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Art & design Culture «TheGuardian»

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Mon, 24 Jun 2019 18:06:40 GMT
Art and design | The Guardian
Latest art and design news, comment and analysis from the Guardian [ + ]
Mon, 24 Jun 2019 16:21:10 GMT
'We're afraid': the queer Brazilian sex artists targeted by Bolsonaro

After the far-right president tweeted a video of their transgressive street performance, the two artists fled São Paulo – but now they’re pushing back

‘Queer people have been afraid since the president was elected,” says Paulx Castello. “He has been demonising us from the start – but this was different. Here we were personally under attack.” The artist, who has a mohican, is now instantly recognisable to most Brazilians. In March, he featured in a sexually explicit video that was tweeted by Jair Bolsonaro, the country’s far-right president. The 40-second clip, filmed at a gay street party during the São Paulo carnival, showed Castello standing on a taxi shelter, exposing his backside and being urinated on.

“I don’t feel comfortable showing it,” Bolsonaro told his 3.5 million followers, “but we have to expose the truth so the population are aware of their priorities. This is what Brazilian carnival street parties have turned into.” The next day, the far-right leader stayed on the offensive, tweeting: “What is a golden shower?”

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Mon, 24 Jun 2019 07:00:08 GMT
Glastonbury through the years: buy a classic Guardian photograph

A selection of Guardian photographers’ favourite images from the festival. Buy your exclusive print here

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Mon, 24 Jun 2019 05:00:11 GMT
Yorkshire Sculpture International review – Ghostbusters and stone-age con men

Various venues, Yorkshire
Trawl through all the self-conscious noodling in this high-pedigree collab spanning four galleries and two cities and you’ll glimpse of authentic, balletic brilliance – but is it worth it?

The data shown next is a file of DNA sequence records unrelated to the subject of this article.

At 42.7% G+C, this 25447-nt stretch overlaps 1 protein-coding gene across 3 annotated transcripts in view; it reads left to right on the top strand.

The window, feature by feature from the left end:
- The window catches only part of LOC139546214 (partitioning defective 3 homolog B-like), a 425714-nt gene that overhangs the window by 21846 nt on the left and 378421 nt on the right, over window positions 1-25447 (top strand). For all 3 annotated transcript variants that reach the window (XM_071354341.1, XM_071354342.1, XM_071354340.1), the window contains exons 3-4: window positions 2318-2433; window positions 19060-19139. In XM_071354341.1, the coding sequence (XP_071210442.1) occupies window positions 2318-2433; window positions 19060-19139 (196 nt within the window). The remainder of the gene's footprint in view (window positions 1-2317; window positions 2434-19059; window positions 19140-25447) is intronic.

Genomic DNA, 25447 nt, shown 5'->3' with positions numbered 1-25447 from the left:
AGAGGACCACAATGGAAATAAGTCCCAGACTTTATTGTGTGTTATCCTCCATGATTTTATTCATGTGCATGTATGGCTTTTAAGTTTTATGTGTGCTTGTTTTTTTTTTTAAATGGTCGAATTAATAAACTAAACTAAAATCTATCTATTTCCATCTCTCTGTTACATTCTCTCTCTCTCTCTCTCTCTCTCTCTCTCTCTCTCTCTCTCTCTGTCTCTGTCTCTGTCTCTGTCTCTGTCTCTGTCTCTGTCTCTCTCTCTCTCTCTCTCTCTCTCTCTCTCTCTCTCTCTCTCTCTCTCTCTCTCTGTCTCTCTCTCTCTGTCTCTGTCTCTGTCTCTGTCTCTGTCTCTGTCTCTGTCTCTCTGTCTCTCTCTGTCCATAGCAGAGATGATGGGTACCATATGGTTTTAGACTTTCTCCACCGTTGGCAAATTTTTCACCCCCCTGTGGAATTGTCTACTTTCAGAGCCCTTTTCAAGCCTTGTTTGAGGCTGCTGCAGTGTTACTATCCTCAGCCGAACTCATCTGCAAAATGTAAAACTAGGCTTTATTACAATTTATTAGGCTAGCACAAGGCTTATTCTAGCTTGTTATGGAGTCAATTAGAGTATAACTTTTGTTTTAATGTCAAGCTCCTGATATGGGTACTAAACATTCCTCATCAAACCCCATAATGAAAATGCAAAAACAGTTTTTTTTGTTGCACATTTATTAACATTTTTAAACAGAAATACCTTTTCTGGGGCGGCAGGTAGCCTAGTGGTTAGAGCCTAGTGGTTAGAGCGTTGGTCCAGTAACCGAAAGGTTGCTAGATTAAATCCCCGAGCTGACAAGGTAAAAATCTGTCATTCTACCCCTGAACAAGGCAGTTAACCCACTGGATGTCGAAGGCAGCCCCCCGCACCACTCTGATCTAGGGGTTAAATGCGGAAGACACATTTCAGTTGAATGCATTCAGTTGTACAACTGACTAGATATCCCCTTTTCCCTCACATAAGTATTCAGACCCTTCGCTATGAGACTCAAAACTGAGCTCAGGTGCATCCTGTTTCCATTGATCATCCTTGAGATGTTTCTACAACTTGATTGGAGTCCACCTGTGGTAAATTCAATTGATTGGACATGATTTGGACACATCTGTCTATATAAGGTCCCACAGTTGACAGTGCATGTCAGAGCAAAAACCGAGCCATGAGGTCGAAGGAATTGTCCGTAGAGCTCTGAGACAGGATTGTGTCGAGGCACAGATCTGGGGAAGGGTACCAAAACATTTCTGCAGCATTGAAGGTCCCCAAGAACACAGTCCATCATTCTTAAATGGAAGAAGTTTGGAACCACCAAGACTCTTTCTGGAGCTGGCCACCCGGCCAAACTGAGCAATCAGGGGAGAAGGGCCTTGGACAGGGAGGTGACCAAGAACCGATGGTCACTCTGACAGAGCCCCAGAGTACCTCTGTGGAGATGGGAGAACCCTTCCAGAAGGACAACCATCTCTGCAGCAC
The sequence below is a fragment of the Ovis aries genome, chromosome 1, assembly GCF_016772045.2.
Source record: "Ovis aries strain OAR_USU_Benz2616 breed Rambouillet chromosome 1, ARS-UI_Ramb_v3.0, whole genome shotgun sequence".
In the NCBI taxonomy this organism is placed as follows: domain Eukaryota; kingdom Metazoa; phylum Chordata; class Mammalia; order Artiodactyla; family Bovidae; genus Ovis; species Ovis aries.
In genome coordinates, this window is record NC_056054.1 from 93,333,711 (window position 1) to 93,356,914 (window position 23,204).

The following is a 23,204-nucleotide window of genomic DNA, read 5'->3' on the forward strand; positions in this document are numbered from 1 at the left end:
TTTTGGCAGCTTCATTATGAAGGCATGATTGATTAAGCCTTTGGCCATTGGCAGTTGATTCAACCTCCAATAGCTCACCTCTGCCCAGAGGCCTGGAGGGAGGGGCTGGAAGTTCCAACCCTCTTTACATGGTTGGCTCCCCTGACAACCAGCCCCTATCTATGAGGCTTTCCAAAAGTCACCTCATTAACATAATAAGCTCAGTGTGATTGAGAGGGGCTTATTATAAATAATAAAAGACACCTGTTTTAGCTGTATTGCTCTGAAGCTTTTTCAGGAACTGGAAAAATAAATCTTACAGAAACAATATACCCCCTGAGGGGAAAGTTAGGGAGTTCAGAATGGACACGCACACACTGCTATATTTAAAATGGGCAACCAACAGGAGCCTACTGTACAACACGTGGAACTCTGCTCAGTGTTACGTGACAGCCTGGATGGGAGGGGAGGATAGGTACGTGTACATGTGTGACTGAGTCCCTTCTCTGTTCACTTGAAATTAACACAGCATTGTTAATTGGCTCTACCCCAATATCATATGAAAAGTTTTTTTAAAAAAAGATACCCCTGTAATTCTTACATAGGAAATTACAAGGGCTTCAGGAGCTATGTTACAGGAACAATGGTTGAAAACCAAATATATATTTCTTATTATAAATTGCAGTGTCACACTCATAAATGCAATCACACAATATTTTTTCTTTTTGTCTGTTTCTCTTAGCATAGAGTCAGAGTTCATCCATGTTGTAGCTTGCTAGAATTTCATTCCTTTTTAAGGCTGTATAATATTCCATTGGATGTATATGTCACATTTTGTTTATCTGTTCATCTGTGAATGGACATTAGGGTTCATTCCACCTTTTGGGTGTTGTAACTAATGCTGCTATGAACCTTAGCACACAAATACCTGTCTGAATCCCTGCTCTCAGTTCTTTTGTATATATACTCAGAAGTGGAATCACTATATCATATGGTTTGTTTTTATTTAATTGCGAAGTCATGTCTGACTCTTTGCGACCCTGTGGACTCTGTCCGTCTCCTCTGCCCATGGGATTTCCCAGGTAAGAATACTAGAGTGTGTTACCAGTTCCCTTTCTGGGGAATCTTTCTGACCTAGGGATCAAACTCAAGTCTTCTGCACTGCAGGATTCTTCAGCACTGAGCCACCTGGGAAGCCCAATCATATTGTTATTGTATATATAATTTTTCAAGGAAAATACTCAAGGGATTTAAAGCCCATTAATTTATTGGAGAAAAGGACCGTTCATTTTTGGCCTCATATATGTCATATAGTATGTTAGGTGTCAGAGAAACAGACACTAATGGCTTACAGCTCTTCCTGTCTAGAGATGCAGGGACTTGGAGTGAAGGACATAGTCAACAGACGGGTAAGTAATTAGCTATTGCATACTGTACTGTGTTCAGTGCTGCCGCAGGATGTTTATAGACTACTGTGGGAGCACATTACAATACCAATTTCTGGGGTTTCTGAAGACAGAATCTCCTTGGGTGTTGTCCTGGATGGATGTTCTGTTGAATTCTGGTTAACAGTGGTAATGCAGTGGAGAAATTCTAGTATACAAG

The Yorkshire Sculpture International ought to be better than it is. A collaboration between Leeds City Art Gallery and the Henry Moore Institute next door, the Hepworth Wakefield and the Yorkshire Sculpture Park, it is an up-and-down affair. There is no real sense of collaboration or unified curatorial overview, over and above the idea that “sculpture is the most anthropological of the art forms”, an axiom provided by sculptor Phyllida Barlow. Discuss.

Korean Kimsooja has installed a mirrored floor (not again, you splutter) in Yorkshire Sculpture Park’s chapel, and put film on the windows to refract the light, casting rainbows round the chapel. It doesn’t do it for me. Maria Loboda has dead, exotic insects poking out from behind the specially installed alabaster light fittings in one space at the Henry Moore Institute. Huma Bhabha has installed a specially commissioned, cyborg-like figure between a statue of Queen Victoria and the war memorial in Wakefield. Carved from styrofoam then cast in bronze and painted, it grins at nothing and no one, like a recent arrival from another planet. At least it is an escape from the Damien Hirst sculptures in Leeds town centre, and towering over the sheep in Yorkshire Sculpture Park. I guess they are here to add a bit of oomph. I have nothing to say about them.

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Sun, 23 Jun 2019 14:00:46 GMT
Take me to the Boom Boom Room! Inside the risqué hotel for 24-hour party people

America’s raciest hotel chain has turned a boring British office block into an Austin Powers-style crash pad complete with retro reception, leftie library – and rooftop baths. Groovy baby!